It was an ancient ritual in the South for a woman of a certain age and a certain social standing to clock in at the beauty parlor, which my mother did twice a week without fail. The men about town may have owned seats at the coffee counters, but god help any one of them who came between his wife and her beauty parlor appointment.

Mildred Bond washed and rolled my mother’s hair, then sat her under the dryer until her face turned pink and her ears heated up to bright prickly red.

Out came the rollers, at which point Mildred went to work teasing my mother’s hair and arranging it into, ahem, a style. Think Country & Western without the glamour. The beauty parlor was always thick with hairspray, half of which seemed to land on my mother’s do. She didn’t rise from the chair until her hair was absolutely immovable.

No, not really.

Although there may have been a few steel magnolia customers at Mildred’s place, she was no Dolly Parton. A farmer’s wife who spoke in a soft country twang, Mildred moved calmly from head to head in her plain white uniform and white shoes. Her own hair, the color of a young doe, seemed less important in height and not quite as stiff as her customers'. Constantly she pushed her glasses up her powdered nose and was the kind of woman who looked as if she’d been sixty all her life. Strange then to see her with her husband, who was the spitting image of Superman in overalls.

I learned quite by accident that Mildred was guilty of moonlighting. One evening my mother told me to find my father and tell him dinner was ready. He wasn’t in the office, nor in the casket room, so I knew I was going to have to check the embalming room. I was as skittish about the embalming room as anyone might be, but I had developed a grin and bear it attitude over the years. I knocked on the door. No answer. I knocked again. Nothing.

I heard strange sounds, stranger than usual, through the heavy wooden door, so I slowly cracked it open a bit. My father said, “Come on in!" as if inviting me to a party. There stood my father with a horrible thick hose in his hand. There stood his employee by a shiny white machine. And good god, there stood Mildred Bond with a strange contraption in her hand. She waved the noisy thing around the head of a woman who lay on the table draped in a sheet. It was a blow dryer, the first I’d ever seen. I felt I was on the set of a science fiction movie.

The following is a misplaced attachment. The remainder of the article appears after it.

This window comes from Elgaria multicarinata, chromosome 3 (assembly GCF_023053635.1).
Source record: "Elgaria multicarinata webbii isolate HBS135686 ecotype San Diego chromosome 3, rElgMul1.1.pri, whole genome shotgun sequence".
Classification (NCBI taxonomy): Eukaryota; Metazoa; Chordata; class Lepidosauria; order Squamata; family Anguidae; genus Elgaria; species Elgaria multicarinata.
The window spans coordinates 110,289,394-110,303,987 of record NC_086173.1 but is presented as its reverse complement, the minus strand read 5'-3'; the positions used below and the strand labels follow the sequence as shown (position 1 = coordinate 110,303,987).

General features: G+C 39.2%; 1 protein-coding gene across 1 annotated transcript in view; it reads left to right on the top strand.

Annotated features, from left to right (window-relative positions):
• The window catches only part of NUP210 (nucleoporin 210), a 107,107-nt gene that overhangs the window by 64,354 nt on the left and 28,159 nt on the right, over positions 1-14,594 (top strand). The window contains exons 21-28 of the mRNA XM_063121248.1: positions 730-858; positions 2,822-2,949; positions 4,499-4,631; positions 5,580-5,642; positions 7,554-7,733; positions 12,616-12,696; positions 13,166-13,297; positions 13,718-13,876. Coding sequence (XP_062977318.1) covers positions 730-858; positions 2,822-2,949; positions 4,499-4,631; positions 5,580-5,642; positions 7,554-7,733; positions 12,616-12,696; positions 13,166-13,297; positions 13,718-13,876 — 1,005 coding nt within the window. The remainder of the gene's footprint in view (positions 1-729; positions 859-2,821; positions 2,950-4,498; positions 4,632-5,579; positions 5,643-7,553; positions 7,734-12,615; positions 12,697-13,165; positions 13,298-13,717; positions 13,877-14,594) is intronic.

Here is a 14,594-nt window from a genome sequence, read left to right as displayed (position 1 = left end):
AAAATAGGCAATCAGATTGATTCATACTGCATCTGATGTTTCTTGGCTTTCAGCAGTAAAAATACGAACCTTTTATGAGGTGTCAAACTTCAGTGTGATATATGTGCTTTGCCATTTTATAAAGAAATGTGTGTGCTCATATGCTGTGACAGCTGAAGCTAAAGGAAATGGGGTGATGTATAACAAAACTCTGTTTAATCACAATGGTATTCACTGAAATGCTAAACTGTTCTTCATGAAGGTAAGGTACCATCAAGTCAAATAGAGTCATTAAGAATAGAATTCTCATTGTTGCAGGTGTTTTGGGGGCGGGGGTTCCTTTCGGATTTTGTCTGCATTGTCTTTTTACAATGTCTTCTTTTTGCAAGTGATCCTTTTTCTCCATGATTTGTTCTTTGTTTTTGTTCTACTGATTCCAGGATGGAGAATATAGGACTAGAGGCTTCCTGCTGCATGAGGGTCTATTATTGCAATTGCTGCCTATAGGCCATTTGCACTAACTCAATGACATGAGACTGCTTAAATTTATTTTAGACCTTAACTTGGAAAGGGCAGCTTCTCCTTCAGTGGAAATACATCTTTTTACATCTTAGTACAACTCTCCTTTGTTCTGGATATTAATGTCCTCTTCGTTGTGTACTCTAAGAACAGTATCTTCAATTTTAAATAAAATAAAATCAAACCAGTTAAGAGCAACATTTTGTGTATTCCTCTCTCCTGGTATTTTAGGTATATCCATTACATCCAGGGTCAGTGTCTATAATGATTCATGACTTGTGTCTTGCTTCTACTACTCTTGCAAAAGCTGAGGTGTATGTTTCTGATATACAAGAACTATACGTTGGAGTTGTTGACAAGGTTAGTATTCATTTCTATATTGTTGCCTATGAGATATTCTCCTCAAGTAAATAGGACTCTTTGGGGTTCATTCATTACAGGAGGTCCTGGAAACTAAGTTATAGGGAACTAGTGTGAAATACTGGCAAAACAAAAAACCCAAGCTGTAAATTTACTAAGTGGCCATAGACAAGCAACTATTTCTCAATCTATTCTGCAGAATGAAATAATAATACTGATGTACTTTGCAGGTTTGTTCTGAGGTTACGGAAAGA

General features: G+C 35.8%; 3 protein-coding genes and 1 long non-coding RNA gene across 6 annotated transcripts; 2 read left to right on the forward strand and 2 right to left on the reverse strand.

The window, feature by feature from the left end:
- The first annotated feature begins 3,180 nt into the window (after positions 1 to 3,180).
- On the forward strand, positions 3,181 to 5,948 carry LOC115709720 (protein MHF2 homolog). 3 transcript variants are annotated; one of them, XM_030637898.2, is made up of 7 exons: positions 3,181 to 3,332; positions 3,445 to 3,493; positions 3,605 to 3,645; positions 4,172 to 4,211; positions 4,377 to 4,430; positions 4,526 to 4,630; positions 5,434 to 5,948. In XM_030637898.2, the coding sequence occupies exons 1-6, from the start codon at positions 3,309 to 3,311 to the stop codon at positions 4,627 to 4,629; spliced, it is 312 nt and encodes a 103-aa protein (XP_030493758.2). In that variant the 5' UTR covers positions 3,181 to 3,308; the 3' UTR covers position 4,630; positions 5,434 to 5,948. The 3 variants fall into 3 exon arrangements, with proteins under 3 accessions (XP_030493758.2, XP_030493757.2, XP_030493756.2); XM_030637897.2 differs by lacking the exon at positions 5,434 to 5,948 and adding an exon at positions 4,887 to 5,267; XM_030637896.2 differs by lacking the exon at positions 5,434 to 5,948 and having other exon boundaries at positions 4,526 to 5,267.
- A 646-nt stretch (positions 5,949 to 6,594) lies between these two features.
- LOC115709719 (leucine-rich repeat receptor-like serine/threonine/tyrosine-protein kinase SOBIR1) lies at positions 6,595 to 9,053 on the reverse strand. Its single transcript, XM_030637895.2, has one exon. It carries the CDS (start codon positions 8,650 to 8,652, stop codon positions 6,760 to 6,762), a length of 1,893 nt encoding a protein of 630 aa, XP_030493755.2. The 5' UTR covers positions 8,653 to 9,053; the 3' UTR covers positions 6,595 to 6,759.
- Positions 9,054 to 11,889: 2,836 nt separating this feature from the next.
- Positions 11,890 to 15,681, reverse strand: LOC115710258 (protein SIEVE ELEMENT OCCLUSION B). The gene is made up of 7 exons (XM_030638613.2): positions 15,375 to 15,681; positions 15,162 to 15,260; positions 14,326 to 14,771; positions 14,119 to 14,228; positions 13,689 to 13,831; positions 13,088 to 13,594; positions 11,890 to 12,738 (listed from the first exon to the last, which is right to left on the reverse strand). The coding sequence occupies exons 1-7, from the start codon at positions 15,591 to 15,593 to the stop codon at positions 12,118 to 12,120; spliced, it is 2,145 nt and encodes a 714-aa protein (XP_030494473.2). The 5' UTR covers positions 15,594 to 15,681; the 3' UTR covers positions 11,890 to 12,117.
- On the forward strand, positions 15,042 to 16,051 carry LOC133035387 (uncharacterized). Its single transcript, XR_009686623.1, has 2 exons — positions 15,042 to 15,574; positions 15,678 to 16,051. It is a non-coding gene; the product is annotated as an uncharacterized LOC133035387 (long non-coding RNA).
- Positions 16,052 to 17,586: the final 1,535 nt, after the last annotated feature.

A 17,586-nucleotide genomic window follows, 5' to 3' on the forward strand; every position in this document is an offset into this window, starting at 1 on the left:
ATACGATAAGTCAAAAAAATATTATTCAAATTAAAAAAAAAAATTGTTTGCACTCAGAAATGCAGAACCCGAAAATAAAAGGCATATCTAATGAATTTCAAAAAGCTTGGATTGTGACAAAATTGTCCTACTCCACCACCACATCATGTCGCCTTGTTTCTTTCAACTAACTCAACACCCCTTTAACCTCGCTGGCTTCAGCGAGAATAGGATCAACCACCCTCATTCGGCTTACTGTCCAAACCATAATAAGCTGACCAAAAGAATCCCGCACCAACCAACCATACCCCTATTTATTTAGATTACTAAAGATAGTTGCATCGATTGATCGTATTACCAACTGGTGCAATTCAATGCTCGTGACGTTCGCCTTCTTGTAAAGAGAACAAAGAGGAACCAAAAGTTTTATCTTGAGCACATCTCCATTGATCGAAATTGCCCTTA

Very early blow dryer

Mildred looked up at me and smiled her easy smile. “Hi,” she drawled, “how are you this evening?”

Oh just great.

Some doors are best left closed.


  1. I can remember when I was very young all the women of the family getting together to do each others hair and to watch Coronation street on an old tiny black and white set... God I must be old. xx

  2. Oh Ruth, I wish you had a photo of THAT!

  3. Ah yes, the beauty parlor. Ours was at home where my mother fried and tortured our hair with vile smelling things called Toni Permanents. In the female population at that time only those females born with curls were immune to those travesties.

    My first question is actually about that "hose." Hope to hear more of an explanation in the future.

  4. Thanks for your comments. I remember Toni permanents. And didn't they smell vile?

    I'm aware that if I reveal too many details about certain aspects of the funeral home, especially the embalming room, that I may risk alienating many people. I felt I was taking a risk in this post and was fearful of turning people off. I know that's not answering your question, so if you really want to know, you can always email me. Thanks again for reading.

  5. No, no I don't want details, perish the thought, but I was just curious about a general idea of what was happening. Did his employee do all the embalming? Did your father do only the business side?

  6. Thought perished! My father did the embalming, but often had an intern, employee or partner who sometimes shared that task.

  7. He gets more interesting all the time.

  8. This sentence, "Constantly she pushed her glasses up her powdered nose and was the kind of woman who looked as if she’d been sixty all her life" is my favorite. That picture is iconic. I love your posts Kate.

  9. Thanks so much Susan. I think I'll include that in the book then!

  10. I could be wrong, Kate, but I think there is an entire book behind this post! People, women, are fascinated by hair -- fashion, trends, history of, symbolism of, etc. Great post, Kate!

  11. Kate I have my grandmothers old blow dryer its the same as one in the pic (blue one) can you tell me what year that one was made? Thank you connie